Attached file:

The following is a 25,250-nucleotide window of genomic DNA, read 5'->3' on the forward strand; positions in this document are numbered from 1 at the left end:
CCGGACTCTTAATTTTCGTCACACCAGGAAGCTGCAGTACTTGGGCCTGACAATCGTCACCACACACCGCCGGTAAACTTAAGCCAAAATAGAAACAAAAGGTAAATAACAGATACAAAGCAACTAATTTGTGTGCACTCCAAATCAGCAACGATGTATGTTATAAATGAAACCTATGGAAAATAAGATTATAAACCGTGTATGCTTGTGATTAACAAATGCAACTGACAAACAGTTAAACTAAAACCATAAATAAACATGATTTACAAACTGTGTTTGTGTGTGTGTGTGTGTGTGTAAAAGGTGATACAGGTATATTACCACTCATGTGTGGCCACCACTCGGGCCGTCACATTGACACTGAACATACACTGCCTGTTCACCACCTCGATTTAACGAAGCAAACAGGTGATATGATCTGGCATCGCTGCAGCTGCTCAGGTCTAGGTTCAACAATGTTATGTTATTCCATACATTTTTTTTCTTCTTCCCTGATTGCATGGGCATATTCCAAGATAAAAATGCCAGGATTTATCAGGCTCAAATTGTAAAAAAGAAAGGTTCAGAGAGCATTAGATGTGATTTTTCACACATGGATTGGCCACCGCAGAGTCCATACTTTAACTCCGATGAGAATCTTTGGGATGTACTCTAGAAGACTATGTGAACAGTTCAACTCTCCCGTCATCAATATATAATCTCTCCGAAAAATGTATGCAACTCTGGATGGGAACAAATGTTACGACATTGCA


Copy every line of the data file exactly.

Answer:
The following is a 25,250-nucleotide window of genomic DNA, read 5'->3' on the forward strand; positions in this document are numbered from 1 at the left end:
CCGGACTCTTAATTTTCGTCACACCAGGAAGCTGCAGTACTTGGGCCTGACAATCGTCACCACACACCGCCGGTAAACTTAAGCCAAAATAGAAACAAAAGGTAAATAACAGATACAAAGCAACTAATTTGTGTGCACTCCAAATCAGCAACGATGTATGTTATAAATGAAACCTATGGAAAATAAGATTATAAACCGTGTATGCTTGTGATTAACAAATGCAACTGACAAACAGTTAAACTAAAACCATAAATAAACATGATTTACAAACTGTGTTTGTGTGTGTGTGTGTGTGTGTAAAAGGTGATACAGGTATATTACCACTCATGTGTGGCCACCACTCGGGCCGTCACATTGACACTGAACATACACTGCCTGTTCACCACCTCGATTTAACGAAGCAAACAGGTGATATGATCTGGCATCGCTGCAGCTGCTCAGGTCTAGGTTCAACAATGTTATGTTATTCCATACATTTTTTTTCTTCTTCCCTGATTGCATGGGCATATTCCAAGATAAAAATGCCAGGATTTATCAGGCTCAAATTGTAAAAAAGAAAGGTTCAGAGAGCATTAGATGTGATTTTTCACACATGGATTGGCCACCGCAGAGTCCATACTTTAACTCCGATGAGAATCTTTGGGATGTACTCTAGAAGACTATGTGAACAGTTCAACTCTCCCGTCATCAATATATAATCTCTCCGAAAAATGTATGCAACTCTGGATGGGAACAAATGTTACGACATTGCA